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This Month’s Feature

Safer Internet Day

Safer Internet Day

A Better Internet Starts With You


Safer Internet Day is now celebrated globally in February each year to promote the safe and positive use of digital technology.

Here are some steps we can all take to stay safe online:

Create complex passwords – Create strong, unique passwords for all your critical accounts.  Corporate hacks are commonplace now.  One database breach can reveal tens of thousands of user passwords.  If you reuse your passwords, a hacker can take the leaked data from one attack and use it to log in to your other accounts.  The best advice is to use a password manager to help you create and store strong passwords for all your accounts.

Boost your network security – Now that your logins are safer, make sure that your connections are secure.  When you are at home or at work a password-protected router will encrypt your data.  When you are out and about you might be tempted to use free, public Wi-Fi.  But this is often unsecured, which means it’s relatively easy for a hacker to access your device or information.  If you access the internet a lot when you are away from home it’s worth investing in a Virtual Private Network (VPN).  This is a piece of software that creates a secure connection over the internet, so you can safely connect from anywhere.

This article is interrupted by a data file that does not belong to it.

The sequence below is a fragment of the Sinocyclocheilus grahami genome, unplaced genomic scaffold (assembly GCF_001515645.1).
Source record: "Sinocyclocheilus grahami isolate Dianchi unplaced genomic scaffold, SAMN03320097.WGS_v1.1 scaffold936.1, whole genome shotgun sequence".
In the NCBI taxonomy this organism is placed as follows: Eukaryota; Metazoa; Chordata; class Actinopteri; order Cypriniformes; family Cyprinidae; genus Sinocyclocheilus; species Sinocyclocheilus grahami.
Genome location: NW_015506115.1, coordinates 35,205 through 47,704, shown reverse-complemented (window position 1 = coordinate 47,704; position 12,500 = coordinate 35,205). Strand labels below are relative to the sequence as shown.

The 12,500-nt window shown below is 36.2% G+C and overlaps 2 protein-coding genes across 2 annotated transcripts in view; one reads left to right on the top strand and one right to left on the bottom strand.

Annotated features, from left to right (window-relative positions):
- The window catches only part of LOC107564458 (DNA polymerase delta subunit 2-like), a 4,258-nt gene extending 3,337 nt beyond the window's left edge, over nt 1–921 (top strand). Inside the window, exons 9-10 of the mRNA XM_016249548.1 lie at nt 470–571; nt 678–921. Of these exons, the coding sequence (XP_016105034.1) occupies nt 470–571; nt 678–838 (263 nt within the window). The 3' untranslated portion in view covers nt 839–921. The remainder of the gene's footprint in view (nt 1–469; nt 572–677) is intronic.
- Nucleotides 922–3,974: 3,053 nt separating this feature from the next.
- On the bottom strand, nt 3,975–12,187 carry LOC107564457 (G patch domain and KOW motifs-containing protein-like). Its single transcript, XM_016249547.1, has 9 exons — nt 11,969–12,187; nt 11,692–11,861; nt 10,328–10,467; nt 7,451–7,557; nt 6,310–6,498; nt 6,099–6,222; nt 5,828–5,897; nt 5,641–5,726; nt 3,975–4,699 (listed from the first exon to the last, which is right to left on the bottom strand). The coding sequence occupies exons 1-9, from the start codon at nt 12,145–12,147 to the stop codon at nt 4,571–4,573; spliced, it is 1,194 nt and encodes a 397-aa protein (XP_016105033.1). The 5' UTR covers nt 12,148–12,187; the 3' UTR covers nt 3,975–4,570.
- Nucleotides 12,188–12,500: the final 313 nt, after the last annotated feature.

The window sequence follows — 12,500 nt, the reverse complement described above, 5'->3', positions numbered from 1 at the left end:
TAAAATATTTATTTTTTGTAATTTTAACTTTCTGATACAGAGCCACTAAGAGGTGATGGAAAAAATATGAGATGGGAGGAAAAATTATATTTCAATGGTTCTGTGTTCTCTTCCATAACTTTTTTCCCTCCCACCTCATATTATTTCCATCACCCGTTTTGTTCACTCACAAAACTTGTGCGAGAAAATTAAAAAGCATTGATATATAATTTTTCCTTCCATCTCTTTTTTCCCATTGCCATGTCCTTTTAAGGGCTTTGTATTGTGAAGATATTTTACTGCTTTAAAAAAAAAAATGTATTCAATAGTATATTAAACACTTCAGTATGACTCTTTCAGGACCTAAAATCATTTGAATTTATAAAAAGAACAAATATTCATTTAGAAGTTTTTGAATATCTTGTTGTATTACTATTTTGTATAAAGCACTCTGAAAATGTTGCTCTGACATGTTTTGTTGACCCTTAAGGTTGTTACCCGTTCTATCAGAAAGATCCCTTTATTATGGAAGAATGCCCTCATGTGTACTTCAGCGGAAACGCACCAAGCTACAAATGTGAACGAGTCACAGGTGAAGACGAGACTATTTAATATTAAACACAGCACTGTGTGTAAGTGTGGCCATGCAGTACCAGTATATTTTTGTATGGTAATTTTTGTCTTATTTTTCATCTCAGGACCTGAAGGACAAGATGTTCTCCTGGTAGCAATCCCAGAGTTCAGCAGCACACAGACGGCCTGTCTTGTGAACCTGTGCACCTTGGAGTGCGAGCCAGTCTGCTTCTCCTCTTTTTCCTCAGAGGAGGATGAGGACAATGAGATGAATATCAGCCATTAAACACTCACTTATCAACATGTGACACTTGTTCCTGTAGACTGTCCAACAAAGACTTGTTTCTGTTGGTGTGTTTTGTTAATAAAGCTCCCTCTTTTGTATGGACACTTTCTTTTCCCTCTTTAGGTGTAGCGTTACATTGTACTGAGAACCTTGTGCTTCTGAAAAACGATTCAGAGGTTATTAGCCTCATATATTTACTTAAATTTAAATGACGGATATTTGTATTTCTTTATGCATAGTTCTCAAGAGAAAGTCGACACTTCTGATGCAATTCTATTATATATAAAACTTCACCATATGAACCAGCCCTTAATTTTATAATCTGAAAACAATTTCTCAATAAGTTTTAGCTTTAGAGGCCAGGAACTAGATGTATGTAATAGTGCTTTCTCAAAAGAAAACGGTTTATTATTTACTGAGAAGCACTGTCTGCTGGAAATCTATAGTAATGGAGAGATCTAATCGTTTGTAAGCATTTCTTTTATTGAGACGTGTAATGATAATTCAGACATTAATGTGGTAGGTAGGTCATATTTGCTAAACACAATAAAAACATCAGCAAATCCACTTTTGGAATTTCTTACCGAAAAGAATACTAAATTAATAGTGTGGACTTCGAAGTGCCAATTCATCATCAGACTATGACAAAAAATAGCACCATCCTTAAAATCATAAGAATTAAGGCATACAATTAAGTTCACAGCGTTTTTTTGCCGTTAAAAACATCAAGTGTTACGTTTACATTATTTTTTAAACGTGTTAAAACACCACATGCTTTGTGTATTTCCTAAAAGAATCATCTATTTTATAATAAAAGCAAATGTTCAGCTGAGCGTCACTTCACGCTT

Use a firewall – This is an electronic barrier that blocks unauthorised access to your computers and devices.  It is often included with comprehensive security software.  A firewall ensures that all the devices connected to your network are secured, including Internet of Things (IoT) devices like smart thermostats and webcams.  This is important since many IoT devices aren’t equipped with their own security measures, giving hackers a vulnerable point of entry to your entire network.

Watch what you click – Many of today’s online threats are based on phishing or social engineering, when you are tricked into revealing personal or sensitive information for fraudulent purposes.  Spam emails, phony “free” offers, online quizzes all use these tactics to entice you to click on dangerous links or give up your personal information.

Share selectively – Be cautious about what you share, particularly when it comes to your identity information.  Information could be used to impersonate you, or guess your passwords and logins.

Think mobile! – Mobile devices face new risks: dangerous apps and fraudulent links sent by text message.  Don’t respond to messages from strangers, and only download apps from official app stores after reading reviews first.  Make sure that your security software is enabled on your mobile, just like your computers and other devices.

By Ian McMullan